Urlar Gladstone Pinot Noir 2015
Light ruby-red colour with some depth, and purple suggestions. The nose is elegant in proportion and tightly bound with fragrant red berry fruits unfolding a layering of savoury dried herb and complexing whole cluster stalk notes. A medium-bodied wine with rounded soft red berry fruit flavours entwined with whole bunch stalk, and dried herb flavours. The mouthfeel features soft extraction and textures, with some acid cut providing freshness. There is a completeness to the wine, and it will be relatively forward, say for drinking within 4-5 years. This is representative of the Wairarapa in style. Around 30% whole bunch, 10 months in oak, 20% new.

Urlar Gladstone Pinot Noir 2016 Tank Sample
Dark, deep, purple red colour. The nose possesses ripe dark red berry fruit aromas, along with fragrant violet perfumes. Subtle notes of dark and dried herbs unfold. Is this the whole bunch? This has elegance in presentation. On palate the fruit flavours of dark-red berry and black cherries show with juiciness and lusciousness. The definition is very clear. The mouthfeel is refined with supple tannin extraction and soft, balanced acidity. Notes of liquorice and spices emerge in the glass. Beautifully ripened and refined, this will be an elegant number. Approx. 10% whole cluster.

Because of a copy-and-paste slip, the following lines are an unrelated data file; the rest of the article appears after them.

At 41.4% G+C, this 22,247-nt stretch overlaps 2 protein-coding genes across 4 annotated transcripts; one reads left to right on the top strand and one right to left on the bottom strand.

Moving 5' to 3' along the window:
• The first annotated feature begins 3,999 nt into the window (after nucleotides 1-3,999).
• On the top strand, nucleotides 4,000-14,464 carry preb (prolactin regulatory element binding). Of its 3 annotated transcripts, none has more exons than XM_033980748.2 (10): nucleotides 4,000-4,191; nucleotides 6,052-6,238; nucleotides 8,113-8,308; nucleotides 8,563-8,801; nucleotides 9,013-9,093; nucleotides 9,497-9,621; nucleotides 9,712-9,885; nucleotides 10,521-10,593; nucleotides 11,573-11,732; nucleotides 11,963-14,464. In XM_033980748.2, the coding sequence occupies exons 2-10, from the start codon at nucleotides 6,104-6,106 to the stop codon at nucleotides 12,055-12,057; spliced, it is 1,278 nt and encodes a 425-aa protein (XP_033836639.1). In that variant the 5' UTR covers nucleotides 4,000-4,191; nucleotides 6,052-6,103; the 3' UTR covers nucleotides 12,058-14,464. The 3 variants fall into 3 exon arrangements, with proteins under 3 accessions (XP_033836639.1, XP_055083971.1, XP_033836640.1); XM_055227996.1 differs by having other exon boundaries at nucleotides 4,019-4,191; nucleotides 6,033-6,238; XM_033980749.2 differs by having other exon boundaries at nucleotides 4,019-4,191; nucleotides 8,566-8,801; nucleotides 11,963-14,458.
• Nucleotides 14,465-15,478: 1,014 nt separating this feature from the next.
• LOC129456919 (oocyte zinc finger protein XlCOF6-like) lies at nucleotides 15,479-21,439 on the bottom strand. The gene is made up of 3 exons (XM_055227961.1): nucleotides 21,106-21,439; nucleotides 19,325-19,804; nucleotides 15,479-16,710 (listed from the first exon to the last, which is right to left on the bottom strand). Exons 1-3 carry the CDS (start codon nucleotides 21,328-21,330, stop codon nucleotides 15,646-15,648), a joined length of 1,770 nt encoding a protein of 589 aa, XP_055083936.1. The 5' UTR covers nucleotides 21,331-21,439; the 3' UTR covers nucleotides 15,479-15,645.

Urlar ‘Select Parcels’ Gladstone Pinot Noir 2016 Tank Sample
A selection from the vineyard, rather than a selection at barrel stage. Approx. 20% whole bunch and 50% new oak. Dark, deep, purple-red colour. This has a firmly concentrated and intensely packed nose of black cherry and blackberry fruits along with violet floral lift. Some toast oak and maybe a hint of complexing reduction on the nose? The palate is well-packed with deeply concentrated black fruits. Some riper plum notes too. The florality remains a strong component. Layers of whole bunch and spices, with oak adding to the richness. Fine grained tannin extraction and integrated acidity allow the fruit to prevail. This has weight and presence. A 5-star wine with 8+ years aging ahead.